Rihm Complete works for Violin and Piano
Although a prolific composer, Wolfgang Rihm is hardly a household name. I would hazard one reason for this: the sternly modernist, as distinct from merely modern, or postmodern, demeanour and methodology of his work. It’s an approach that has slipped out of fashion in an era when the safer sounds of Tavener, Glass, Jenkins
and Rutter fill the airwaves.
You could scarcely do better than this CD for an introduction to some of Rihm’s more intimate pieces: at Naxos’s better-than-reasonable price, it is virtually risk-free. Tianwa Yang and Nicholas Rimmer sound quite at home, even in the most difficult passages, and imbue these works with emotion, as well as meeting their technical challenges with aplomb.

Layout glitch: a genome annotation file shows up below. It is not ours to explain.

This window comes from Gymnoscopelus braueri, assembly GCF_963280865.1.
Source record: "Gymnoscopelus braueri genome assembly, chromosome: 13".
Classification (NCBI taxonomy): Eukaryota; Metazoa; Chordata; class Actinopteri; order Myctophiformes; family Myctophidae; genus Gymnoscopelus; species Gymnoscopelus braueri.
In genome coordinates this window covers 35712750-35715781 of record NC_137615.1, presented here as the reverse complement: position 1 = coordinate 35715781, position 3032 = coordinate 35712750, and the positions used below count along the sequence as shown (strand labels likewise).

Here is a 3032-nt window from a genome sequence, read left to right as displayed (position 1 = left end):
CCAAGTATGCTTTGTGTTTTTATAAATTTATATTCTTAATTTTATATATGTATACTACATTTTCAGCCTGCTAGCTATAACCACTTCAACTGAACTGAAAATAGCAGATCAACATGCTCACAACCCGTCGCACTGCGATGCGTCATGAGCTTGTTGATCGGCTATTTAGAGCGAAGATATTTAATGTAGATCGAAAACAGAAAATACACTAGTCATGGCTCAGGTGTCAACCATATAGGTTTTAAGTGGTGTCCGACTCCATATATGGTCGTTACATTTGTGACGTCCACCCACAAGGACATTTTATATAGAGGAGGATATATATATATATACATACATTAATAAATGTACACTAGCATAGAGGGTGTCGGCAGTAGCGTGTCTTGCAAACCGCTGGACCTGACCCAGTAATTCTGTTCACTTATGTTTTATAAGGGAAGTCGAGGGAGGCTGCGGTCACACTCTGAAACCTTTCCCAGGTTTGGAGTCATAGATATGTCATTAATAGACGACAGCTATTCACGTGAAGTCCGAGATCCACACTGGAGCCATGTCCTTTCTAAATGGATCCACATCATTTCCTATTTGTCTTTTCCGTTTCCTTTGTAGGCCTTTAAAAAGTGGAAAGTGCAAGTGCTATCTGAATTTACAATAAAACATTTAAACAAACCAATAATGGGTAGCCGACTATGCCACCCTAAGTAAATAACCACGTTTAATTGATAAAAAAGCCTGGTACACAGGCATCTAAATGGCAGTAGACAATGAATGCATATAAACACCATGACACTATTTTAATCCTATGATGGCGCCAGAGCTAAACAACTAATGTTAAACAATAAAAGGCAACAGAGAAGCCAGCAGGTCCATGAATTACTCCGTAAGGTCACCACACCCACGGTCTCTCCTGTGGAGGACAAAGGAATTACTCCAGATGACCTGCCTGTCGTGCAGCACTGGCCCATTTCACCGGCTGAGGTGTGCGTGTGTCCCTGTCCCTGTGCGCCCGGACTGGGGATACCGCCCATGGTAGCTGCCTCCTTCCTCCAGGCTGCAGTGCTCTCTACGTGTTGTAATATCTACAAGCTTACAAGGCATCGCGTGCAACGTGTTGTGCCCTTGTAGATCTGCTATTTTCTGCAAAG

Despite his ascetic and often hard-hitting approach, Rihm’s music is neither overly formalist nor over-cerebral. It makes you feel as well as think. Nor is it unaccommodating and forbidding, though it does make you work a little. Turbulent episodes alternate with passages on the edge of audibility, neo-Romantic gestures jostle the sparsest textures, or transform and tame fierce outbursts.
Yet again, Naxos deserves praise for making contemporary music accessible at reasonable cost, and through excellent performances.